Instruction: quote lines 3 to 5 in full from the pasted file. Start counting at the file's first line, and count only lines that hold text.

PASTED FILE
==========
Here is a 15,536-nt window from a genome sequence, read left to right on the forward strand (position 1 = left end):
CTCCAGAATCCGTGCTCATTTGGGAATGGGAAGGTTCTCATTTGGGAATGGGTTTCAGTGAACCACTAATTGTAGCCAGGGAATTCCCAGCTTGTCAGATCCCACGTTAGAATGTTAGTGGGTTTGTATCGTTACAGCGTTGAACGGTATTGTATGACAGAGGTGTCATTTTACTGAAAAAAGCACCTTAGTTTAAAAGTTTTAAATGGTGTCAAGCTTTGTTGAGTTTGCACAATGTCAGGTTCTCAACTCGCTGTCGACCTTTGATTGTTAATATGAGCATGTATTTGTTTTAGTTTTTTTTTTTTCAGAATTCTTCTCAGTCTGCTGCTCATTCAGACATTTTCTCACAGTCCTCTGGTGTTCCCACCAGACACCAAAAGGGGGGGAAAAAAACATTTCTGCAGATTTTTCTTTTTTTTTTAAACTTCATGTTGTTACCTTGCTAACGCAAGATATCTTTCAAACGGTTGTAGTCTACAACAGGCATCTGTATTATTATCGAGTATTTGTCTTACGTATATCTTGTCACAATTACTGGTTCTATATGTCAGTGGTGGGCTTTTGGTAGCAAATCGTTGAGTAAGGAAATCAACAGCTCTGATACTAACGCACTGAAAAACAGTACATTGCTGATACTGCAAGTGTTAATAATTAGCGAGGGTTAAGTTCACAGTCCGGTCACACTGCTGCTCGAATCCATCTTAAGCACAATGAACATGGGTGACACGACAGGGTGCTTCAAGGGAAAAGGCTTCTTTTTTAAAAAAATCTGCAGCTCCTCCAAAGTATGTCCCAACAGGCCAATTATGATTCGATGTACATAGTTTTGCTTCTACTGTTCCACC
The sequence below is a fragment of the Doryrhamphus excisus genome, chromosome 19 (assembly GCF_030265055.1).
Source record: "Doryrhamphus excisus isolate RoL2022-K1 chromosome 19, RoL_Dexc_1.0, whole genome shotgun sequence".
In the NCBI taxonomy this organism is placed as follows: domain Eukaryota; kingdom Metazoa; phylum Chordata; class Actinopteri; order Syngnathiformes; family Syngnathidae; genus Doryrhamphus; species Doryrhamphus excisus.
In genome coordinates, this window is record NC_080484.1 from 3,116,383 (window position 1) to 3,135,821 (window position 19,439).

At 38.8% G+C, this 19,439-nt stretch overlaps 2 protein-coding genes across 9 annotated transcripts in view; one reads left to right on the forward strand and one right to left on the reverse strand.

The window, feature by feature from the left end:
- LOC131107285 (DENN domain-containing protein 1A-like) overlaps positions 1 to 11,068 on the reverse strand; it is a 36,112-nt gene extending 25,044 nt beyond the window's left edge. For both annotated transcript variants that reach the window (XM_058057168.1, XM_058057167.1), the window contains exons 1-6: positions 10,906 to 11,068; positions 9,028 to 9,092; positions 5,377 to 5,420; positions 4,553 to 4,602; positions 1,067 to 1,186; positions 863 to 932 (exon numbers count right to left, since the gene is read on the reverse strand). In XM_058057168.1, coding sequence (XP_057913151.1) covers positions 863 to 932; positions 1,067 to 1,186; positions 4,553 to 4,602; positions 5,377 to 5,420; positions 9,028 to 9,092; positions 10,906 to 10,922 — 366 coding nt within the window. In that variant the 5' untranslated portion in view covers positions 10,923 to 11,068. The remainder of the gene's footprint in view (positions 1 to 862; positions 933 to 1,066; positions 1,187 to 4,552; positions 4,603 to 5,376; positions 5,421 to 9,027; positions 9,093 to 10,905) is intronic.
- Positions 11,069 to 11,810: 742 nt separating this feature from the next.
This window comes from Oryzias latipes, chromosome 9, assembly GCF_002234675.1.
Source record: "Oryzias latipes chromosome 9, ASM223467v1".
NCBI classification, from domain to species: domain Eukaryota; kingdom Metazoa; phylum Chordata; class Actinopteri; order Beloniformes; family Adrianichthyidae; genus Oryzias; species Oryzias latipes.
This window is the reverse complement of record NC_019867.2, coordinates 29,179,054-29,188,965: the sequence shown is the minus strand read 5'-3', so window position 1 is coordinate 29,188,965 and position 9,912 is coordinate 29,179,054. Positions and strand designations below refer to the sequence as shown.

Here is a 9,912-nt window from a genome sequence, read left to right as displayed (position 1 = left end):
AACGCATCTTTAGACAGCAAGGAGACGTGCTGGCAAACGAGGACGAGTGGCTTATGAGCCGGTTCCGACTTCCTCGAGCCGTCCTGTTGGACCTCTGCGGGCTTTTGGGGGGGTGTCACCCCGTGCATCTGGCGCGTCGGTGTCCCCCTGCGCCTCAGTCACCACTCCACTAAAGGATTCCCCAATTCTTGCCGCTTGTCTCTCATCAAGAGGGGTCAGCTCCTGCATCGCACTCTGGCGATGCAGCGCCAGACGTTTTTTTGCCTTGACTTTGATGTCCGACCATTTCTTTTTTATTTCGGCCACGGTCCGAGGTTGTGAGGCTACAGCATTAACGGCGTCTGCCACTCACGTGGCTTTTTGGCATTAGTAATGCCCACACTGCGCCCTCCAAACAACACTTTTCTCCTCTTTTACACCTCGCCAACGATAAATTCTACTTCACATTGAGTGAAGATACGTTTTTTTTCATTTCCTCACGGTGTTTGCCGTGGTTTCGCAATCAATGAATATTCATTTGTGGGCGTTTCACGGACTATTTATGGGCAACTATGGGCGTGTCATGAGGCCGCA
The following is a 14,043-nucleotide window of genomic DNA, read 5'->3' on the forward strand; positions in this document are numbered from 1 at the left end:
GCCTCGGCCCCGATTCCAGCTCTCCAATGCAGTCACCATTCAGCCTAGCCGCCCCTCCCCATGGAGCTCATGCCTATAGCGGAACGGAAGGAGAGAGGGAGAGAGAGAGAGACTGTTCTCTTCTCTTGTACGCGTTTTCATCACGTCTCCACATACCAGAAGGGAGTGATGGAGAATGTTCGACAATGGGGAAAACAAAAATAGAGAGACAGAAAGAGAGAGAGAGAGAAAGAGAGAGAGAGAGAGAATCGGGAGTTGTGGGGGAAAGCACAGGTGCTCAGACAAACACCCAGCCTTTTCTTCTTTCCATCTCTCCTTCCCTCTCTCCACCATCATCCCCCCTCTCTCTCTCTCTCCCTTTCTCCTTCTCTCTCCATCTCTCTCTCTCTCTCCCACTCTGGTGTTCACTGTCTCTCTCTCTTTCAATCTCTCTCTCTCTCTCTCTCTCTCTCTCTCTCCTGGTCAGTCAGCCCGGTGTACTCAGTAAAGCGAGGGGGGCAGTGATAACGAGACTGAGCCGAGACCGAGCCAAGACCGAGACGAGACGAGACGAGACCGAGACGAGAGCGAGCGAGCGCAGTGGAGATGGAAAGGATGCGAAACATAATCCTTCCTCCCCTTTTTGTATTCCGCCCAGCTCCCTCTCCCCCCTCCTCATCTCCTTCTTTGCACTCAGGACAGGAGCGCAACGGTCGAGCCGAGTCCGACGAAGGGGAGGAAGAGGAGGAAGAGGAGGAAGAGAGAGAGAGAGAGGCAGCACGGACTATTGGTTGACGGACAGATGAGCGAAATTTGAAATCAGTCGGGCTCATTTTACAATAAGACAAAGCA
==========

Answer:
The sequence below is a fragment of the Doryrhamphus excisus genome, chromosome 19 (assembly GCF_030265055.1).
Source record: "Doryrhamphus excisus isolate RoL2022-K1 chromosome 19, RoL_Dexc_1.0, whole genome shotgun sequence".
In the NCBI taxonomy this organism is placed as follows: domain Eukaryota; kingdom Metazoa; phylum Chordata; class Actinopteri; order Syngnathiformes; family Syngnathidae; genus Doryrhamphus; species Doryrhamphus excisus.